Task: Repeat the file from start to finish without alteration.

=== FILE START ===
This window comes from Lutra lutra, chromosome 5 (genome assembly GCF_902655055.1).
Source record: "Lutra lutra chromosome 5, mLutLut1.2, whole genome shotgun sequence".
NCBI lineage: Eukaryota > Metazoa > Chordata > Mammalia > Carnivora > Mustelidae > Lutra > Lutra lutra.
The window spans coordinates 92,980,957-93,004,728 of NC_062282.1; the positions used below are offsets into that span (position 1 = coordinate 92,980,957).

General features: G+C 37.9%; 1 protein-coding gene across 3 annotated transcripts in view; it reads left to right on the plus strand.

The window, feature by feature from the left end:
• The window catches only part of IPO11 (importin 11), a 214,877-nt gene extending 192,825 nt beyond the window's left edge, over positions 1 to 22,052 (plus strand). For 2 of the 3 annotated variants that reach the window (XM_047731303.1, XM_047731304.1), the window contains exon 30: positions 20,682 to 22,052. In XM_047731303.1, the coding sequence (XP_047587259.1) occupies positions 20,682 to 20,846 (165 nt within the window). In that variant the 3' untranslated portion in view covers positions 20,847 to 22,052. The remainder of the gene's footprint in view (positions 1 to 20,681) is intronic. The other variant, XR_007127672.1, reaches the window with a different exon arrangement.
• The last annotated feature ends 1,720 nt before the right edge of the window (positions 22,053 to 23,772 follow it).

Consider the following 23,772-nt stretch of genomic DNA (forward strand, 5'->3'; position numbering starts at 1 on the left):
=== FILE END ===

This window comes from Lutra lutra, chromosome 5 (genome assembly GCF_902655055.1).
Source record: "Lutra lutra chromosome 5, mLutLut1.2, whole genome shotgun sequence".
NCBI lineage: Eukaryota > Metazoa > Chordata > Mammalia > Carnivora > Mustelidae > Lutra > Lutra lutra.
The window spans coordinates 92,980,957-93,004,728 of NC_062282.1; the positions used below are offsets into that span (position 1 = coordinate 92,980,957).

General features: G+C 37.9%; 1 protein-coding gene across 3 annotated transcripts in view; it reads left to right on the plus strand.

The window, feature by feature from the left end:
• The window catches only part of IPO11 (importin 11), a 214,877-nt gene extending 192,825 nt beyond the window's left edge, over positions 1 to 22,052 (plus strand). For 2 of the 3 annotated variants that reach the window (XM_047731303.1, XM_047731304.1), the window contains exon 30: positions 20,682 to 22,052. In XM_047731303.1, the coding sequence (XP_047587259.1) occupies positions 20,682 to 20,846 (165 nt within the window). In that variant the 3' untranslated portion in view covers positions 20,847 to 22,052. The remainder of the gene's footprint in view (positions 1 to 20,681) is intronic. The other variant, XR_007127672.1, reaches the window with a different exon arrangement.
• The last annotated feature ends 1,720 nt before the right edge of the window (positions 22,053 to 23,772 follow it).

Consider the following 23,772-nt stretch of genomic DNA (forward strand, 5'->3'; position numbering starts at 1 on the left):